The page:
A survey of 7,000 American hoarders, conducted recently by Servicemaster of Lake Shore, Ill., determined that the average person hoards a lot of stuff, and from there illegal dumping becomes an issue.

The cleaning and restoration service company found that US residents are hoarding almost $50 billion worth of unused goods, which is on average the equivalent of $390.16 per household.

In Pennsylvania, it was found that people are hoarding $394.74 worth of items per household, which is the equivalent of $1.9 billion worth overall in the state. Additionally, a whopping 76% of Pennsylvanians admit that their unused goods are a fire hazard.

Unfortunately, for those who do decide it is time to clear their home of growing clutter, far too many opt to dump garbage and unwanted items illegally, creating an issue throughout the US. It remains a constant concern in Pennsylvania.

“Illegal dumping is a significant problem to our local environment. Rural communities are especially affected with many unseen areas that are targeted by dumpers. Illicit disposal of unwanted items can impact landowners, waterways, soils, and wildlife,” said Jody Groshek, communications & outreach director of the McKean County Conservation District.

She continued, “There are significant fines for both littering and illegal dumping. Illegal disposal of certain materials can also be considered pollution. Residents need to take the extra effort to responsibly dispose of difficult items, such as televisions, electronics, tires, and hazardous material.”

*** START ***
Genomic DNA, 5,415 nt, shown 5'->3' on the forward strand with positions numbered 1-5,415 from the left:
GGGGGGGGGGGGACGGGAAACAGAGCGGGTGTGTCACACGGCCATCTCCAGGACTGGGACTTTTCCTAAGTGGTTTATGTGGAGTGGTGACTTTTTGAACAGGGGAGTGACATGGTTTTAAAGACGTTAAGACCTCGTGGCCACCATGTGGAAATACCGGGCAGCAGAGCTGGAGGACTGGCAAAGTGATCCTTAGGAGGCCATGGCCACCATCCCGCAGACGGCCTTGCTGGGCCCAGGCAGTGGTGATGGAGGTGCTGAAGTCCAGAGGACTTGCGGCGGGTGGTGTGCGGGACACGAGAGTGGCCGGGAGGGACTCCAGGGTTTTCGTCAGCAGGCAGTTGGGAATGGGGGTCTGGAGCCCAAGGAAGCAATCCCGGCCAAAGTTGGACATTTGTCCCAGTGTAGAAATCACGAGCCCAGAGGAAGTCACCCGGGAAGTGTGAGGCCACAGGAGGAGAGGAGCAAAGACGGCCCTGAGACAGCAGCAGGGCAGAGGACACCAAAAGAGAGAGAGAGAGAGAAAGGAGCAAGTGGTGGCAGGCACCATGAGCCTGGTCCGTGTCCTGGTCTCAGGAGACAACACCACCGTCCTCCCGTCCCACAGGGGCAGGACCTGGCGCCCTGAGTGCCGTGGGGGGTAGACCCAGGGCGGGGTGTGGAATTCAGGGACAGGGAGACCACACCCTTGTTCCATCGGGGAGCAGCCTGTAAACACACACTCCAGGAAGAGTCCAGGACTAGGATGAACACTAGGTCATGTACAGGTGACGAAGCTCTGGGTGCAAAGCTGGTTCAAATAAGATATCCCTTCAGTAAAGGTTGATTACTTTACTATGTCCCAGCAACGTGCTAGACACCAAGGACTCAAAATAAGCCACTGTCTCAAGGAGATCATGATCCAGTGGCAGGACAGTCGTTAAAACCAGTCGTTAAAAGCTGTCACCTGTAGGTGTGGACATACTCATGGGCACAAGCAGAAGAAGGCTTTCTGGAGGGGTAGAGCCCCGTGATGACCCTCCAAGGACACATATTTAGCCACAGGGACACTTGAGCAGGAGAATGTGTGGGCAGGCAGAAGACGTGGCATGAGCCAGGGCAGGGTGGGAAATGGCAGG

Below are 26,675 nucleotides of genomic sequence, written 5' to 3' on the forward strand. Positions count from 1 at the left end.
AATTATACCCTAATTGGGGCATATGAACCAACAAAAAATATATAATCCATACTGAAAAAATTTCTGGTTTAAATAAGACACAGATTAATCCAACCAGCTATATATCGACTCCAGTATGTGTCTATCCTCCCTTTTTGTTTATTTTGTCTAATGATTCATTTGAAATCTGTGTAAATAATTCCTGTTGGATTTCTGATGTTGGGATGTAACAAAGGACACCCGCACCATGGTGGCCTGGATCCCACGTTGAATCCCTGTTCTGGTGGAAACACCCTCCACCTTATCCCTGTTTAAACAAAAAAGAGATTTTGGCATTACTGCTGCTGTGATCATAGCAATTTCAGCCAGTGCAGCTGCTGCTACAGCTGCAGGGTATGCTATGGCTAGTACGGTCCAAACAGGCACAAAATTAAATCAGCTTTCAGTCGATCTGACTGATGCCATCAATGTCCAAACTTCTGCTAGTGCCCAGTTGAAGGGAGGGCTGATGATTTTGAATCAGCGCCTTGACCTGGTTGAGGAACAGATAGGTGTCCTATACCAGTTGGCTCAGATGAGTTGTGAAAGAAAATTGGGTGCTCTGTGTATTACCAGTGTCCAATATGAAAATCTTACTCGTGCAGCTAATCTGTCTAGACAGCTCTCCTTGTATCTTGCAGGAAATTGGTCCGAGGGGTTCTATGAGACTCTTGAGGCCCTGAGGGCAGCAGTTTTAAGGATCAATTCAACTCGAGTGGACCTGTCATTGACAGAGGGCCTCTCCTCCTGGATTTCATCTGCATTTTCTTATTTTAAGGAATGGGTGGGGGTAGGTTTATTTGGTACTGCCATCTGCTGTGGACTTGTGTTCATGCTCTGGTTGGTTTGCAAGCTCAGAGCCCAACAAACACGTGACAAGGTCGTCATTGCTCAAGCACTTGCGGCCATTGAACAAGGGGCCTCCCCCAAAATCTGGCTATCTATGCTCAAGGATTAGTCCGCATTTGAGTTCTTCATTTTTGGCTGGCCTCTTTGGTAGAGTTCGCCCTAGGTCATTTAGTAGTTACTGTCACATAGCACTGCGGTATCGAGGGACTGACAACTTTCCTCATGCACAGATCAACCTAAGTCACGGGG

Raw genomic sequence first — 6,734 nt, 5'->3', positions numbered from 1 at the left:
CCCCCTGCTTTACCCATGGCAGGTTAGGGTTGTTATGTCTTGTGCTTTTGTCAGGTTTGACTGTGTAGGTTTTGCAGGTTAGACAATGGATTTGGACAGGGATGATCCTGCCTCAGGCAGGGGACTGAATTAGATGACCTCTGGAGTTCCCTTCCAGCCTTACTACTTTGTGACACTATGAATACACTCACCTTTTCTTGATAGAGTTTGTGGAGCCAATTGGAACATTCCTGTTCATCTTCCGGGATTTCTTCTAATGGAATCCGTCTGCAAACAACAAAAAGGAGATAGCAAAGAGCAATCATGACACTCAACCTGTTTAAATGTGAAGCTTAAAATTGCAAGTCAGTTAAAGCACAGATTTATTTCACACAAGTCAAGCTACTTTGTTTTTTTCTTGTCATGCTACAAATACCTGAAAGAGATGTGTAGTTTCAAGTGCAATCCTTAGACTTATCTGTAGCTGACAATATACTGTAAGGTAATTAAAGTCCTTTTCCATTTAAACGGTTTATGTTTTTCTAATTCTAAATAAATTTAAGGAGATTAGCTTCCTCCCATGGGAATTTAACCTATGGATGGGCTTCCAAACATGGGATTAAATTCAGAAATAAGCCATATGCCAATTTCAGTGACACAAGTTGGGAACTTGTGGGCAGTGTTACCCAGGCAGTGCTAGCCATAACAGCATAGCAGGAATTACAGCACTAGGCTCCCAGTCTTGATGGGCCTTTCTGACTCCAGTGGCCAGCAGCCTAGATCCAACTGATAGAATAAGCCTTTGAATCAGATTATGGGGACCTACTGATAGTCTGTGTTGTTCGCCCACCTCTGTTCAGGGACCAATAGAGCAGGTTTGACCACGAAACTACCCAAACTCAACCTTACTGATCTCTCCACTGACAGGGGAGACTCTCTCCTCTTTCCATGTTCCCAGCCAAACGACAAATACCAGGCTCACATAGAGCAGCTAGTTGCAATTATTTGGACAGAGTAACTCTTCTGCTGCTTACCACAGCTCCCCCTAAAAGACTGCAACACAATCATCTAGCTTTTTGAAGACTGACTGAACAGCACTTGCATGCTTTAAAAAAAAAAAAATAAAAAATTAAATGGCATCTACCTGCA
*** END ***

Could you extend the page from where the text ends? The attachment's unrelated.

Per survey results from Servicemaster, in Pennsylvania, 37% of people admit to having illegally dumped unwanted items when they finally got rid of them. This tracks with the number of dump sites currently recognized within PA’s borders.

According to Keep Pennsylvania Beautiful, www.keeppabeautiful.org,

“Illegal dumping is a state-wide concern. Dumpsites can be found in every county — 6,500 at last count. In addition to contaminating our soil, surface and groundwater supplies, illegal dumps are unsightly and negatively impact property values. They are a public health hazard as they attract disease-spreading rodents and mosquitoes by giving them a place to live and breed. Socially, they send a message that no one cares about the community or property, and quality of life can be negatively impacted.”

Another important factor to consider is the cost of cleanup for these sites. Per Keep Pennsylvania Beautiful, “Cleanups conducted by local municipalities are costly, averaging about $600 per ton, or roughly $3,000 per site and divert tax dollars and staff resources that could be better spent on community infrastructure, parks, or social programs.”

Another interesting piece of information the Servicemaster survey discovered was that only 39% say they recycle their electronic waste. This is actually an environmental hazard due to the highly toxic materials contained in e-waste, such as mercury and heavy metals. These substances contaminate landfills and take up unnecessary space.

For anyone who has concerns about the illegal dumping in Pennsylvania, an online survey is currently active that collects information about illegal littering and dumping, at https://www.surveymonkey.com/r/PAlitter2019

Learn more about the hoarding habits of residents of other states by visiting Servicemaster's interactive map: